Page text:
They can be hung indoors or out. They can be put in windows or on bookcases. They can be framed or put on an easel. You can put them on your fridge with magnets. Some sample displays from the Danger Dog Blog. The one exception is the artist Sanjib Rana. He hand paints his art using acrylic paint and these do not hold up well with sun and rain. Most artists use synthetic enamel, traditionally used for sign painting, and this holds up well.
How long will they last?
If you would like a patina, hang them outside in the sun. If you would like to protect them, take them to your auto body shop and ask for a ‘clear coat’. But be careful and do this on only a small portion. Most body shops add a clear coat to an auto daily and would not charge a lot to add the signs. Make sure to ask them to spray both sides. Indoor signs last well. I ordered my first signboard in 2004 and it is still clear and solidly painted. They last well indoors out of the sun with no other treatment.
I began to have them painted in 2004, and they have held up well inside, with no noticeable deterioration. If you put them out in the elements, they will get a patina of rust, but they look very nice that way.
Nepal has a long tradition of ‘Beware of Dog’ art and their signboard artists are hurting. Their work is truly disappearing at an alarming rate. The recent road expansion in Kathmandu and throughout Nepal has really taken its toll. Their studios are being demolished, never to return. Small businesses thrive on return customers and those customers have no place to return to. And that was BEFORE the tragic 7.8 earthquake of 2015 from which they will take years to recover.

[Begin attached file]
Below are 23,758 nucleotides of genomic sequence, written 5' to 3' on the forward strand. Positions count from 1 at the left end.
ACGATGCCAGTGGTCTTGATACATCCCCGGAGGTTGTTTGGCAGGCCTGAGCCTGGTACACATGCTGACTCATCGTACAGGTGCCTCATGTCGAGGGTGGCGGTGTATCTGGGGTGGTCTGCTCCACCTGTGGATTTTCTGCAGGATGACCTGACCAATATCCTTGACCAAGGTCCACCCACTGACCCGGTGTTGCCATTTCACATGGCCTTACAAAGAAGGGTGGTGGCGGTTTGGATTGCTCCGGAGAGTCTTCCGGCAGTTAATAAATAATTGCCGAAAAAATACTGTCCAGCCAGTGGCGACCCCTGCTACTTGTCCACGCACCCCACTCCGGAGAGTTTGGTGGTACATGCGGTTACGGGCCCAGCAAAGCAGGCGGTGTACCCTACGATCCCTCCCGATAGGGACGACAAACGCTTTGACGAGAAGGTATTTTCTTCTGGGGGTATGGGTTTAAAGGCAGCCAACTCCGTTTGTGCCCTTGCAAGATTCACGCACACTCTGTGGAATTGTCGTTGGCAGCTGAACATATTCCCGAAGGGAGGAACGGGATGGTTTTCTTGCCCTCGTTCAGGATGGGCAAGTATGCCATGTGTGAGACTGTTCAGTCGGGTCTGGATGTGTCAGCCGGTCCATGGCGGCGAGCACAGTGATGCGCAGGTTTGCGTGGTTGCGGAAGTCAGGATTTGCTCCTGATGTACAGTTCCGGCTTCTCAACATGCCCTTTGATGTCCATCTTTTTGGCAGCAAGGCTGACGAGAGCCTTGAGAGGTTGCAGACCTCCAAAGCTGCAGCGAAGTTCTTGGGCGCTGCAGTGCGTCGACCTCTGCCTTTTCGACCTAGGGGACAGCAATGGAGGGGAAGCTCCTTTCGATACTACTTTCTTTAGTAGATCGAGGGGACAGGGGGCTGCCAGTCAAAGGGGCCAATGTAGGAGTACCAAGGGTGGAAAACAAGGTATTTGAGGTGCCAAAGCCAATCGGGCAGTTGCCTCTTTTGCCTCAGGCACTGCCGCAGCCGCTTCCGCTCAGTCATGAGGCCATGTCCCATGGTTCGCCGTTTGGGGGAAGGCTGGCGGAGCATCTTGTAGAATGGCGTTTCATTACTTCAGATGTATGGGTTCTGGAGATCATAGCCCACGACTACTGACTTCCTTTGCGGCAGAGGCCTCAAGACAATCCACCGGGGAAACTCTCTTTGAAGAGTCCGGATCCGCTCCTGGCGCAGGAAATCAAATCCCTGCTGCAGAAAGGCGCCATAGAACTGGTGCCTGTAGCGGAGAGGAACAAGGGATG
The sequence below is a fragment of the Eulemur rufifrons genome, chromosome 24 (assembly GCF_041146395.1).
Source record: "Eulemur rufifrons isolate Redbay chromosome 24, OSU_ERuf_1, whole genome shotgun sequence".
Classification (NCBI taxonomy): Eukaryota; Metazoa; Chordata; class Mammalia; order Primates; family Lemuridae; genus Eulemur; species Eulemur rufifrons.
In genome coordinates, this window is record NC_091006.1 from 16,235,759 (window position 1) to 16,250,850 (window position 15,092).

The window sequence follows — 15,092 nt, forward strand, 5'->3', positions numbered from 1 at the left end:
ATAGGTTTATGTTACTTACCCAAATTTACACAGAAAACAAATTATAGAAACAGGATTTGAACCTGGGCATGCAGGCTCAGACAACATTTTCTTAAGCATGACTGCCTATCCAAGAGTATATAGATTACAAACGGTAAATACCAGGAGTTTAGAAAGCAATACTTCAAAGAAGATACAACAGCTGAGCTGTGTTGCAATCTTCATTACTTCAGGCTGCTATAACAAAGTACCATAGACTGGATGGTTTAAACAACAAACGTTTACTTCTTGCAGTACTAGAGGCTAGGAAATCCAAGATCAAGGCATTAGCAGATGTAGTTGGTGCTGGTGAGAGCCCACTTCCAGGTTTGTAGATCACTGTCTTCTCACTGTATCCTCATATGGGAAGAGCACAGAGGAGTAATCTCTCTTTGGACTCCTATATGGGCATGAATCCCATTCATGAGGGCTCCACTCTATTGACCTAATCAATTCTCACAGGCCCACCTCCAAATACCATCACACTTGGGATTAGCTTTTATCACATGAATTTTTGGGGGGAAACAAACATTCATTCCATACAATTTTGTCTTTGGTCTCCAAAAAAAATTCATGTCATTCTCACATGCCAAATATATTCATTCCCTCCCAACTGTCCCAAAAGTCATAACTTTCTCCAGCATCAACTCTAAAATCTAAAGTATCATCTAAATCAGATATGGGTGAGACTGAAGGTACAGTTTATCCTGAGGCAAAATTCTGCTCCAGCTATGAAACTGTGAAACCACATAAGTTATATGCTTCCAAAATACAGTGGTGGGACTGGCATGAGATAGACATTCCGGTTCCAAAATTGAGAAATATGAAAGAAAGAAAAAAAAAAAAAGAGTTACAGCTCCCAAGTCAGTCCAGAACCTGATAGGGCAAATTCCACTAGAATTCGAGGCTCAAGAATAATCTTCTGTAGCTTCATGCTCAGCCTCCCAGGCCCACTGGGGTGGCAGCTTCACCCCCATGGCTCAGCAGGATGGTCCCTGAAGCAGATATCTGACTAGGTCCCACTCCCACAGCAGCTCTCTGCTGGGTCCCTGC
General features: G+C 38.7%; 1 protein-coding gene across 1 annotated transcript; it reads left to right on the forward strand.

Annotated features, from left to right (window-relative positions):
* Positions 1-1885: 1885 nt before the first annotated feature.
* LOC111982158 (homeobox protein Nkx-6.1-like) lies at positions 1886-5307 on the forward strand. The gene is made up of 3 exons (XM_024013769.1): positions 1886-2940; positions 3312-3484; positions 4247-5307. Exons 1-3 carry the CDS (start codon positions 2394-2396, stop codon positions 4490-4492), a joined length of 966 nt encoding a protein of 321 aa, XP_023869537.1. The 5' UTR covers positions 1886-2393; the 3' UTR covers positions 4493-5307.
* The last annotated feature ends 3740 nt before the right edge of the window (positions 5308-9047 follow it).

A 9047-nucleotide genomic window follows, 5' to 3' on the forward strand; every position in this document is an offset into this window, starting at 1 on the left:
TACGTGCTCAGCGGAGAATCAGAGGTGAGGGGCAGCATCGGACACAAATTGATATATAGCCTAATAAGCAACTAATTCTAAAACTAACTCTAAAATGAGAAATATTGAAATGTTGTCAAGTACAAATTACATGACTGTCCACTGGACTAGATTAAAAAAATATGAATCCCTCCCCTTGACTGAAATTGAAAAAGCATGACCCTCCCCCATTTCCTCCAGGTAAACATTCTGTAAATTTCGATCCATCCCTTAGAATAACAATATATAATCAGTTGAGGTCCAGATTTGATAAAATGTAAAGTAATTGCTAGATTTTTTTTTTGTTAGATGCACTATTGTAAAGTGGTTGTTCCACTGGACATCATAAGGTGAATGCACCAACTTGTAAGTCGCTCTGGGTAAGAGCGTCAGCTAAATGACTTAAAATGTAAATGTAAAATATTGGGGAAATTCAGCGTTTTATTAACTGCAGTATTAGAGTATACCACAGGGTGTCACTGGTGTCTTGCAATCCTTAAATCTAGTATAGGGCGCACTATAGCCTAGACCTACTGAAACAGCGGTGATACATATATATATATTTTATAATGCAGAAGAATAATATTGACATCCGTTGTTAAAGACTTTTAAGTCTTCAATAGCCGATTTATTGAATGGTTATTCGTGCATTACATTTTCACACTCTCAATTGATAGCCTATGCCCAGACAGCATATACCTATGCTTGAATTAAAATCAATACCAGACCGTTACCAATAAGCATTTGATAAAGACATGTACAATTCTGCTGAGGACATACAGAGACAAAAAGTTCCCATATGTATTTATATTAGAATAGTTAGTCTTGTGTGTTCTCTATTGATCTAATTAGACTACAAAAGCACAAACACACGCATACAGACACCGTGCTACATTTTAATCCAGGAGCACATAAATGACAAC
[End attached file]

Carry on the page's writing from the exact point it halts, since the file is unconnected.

What if you are out of town when I order a pre-made sign off the site?
Then you have to wait until I return. Sometimes they are at shops throughout the US, and they can ship them to you. When you click on the ‘Read more’ button on the one you like, it will tell you if it is at a Museum shop or retail outlet.
Do you ship to Europe or overseas?
Yes, but we have to figure out shipping and customs details for each country. I will get the best price possible. Danger Dogs are in France, Denmark, Switzerland, the UK, Brazil, Lebanon, India, Mexico, Canada, Australia, New Zealand and probably more!
I don’t see a pet that looks like mine. Do you have others?
Yes, some dogs are mixed breed and not easy to categorize. I have over 72 breeds on NepalDog at the moment, but if you send me a photo of your pet, I can look and see if there is a good match. I am the world’s largest collector of ‘Beware of Dog’ art, after all!
Not all signs are up on the site, I just might have one that looks like your pet. Send me a photo and ask.
The shopping cart is not working, can I still buy?
The shopping cart is a bit wonky at times, but you can contact me at my email address. The price will be the same and we can figure it out from there. I constantly work on fixing the problems on the website, please bear with me!
Where can I learn more?
You can see the native beware of dog signs that inspired my project on the YouTube NepalDog Channel.
Also there is the Danger Dog Blog! There you can see the latest artworks produced by the Nepali artists.